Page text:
Ever gotten a traffic-cam ticket? So has this guy: That Time I Turned a Routine Traffic Ticket into the Constitutional Trial of the Century. Excerpt:
We proceeded to trial. The city produced one witness, the police officer who had signed the affidavit. On direct examination, he explained how the traffic camera system works. A corporation in another state called American Traffic Solutions operates the camera system, chooses the photographs on which to predicate enforcement, recommends the Montgomery police department initiate an action against a vehicle’s owner, and is paid for its work.
On cross-examination, I established that:
- He was not present at the time of the alleged violation.
- He has no photographic evidence of the driver.
- There were no witnesses.
- He does not know where Adam MacLeod was at the time of the alleged violation.
And so on. I then asked the question one is taught never to ask on cross—the last one. “So, you signed an affidavit under the pains and penalties of perjury alleging probable cause to believe that Adam MacLeod committed a violation of traffic laws without any evidence that was so?”
Without hesitating he answered, “Yes.” This surprised both of us. It also surprised the judge, who looked up from his desk for the first time. A police officer had just testified under oath that he perjured himself in service to a city government and a mysterious, far-away corporation whose officers probably earn many times his salary.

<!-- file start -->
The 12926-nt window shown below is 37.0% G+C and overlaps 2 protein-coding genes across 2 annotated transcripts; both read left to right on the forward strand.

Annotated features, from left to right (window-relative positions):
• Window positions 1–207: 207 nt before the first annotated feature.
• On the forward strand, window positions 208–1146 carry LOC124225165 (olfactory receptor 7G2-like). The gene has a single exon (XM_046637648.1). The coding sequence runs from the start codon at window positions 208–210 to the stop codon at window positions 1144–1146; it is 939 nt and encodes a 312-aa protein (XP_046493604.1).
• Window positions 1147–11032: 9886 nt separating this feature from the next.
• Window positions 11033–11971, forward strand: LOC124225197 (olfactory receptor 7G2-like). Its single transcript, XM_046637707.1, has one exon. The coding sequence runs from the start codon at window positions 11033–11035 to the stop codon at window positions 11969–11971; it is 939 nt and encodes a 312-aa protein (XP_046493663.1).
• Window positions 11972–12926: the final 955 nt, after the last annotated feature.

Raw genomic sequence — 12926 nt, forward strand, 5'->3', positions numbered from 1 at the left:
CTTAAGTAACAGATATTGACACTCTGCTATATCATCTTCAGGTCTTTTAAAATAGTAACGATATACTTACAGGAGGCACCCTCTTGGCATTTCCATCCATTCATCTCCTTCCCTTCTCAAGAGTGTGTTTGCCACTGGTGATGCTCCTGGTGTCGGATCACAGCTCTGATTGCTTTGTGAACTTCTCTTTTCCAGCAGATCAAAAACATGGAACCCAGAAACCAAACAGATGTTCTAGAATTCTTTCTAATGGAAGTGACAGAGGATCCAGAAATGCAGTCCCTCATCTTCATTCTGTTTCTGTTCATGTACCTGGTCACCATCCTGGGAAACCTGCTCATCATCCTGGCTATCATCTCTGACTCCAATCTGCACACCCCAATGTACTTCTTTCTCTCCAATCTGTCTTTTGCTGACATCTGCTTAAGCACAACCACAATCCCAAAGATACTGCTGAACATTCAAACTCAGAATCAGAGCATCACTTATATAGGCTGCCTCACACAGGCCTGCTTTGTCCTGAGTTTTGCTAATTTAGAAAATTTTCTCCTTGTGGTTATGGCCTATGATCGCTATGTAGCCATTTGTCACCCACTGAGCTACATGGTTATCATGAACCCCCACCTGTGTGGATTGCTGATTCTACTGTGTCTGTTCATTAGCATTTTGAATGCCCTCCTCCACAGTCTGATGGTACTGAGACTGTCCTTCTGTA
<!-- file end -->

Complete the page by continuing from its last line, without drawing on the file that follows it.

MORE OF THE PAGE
The city then rested its case. I renewed my motion to dismiss, which the judge immediately granted.
I’m not sure I’d call this the Constitutional trial of the century, especially given that the century is only sixteen years old; but it does set a very interesting precedent, and provides a template for anyone caught in one of these traffic-cam scams.
Note the key thing on which the case turns: The traffic-cam citation appears to have been issued to a vehicle. There was no attempt to establish that the vehicle’s registered owner was in fact the person that committed the infraction; in any sane system, Mr. MacLeod’s establishing that he was in a faculty meeting miles away at the time of the infraction should have resulted in an immediate dismissal.
Instead, read the entire article and you’ll see the laughable circumlocutions the court went to to try to preserve their case – and the traffic-cam system.
We have stoplight-mounted traffic cams here in the Denver area, too. It’s a horrible system that should be removed, but one suspects it will take some more cases like this one to convince cities to remove that revenue stream.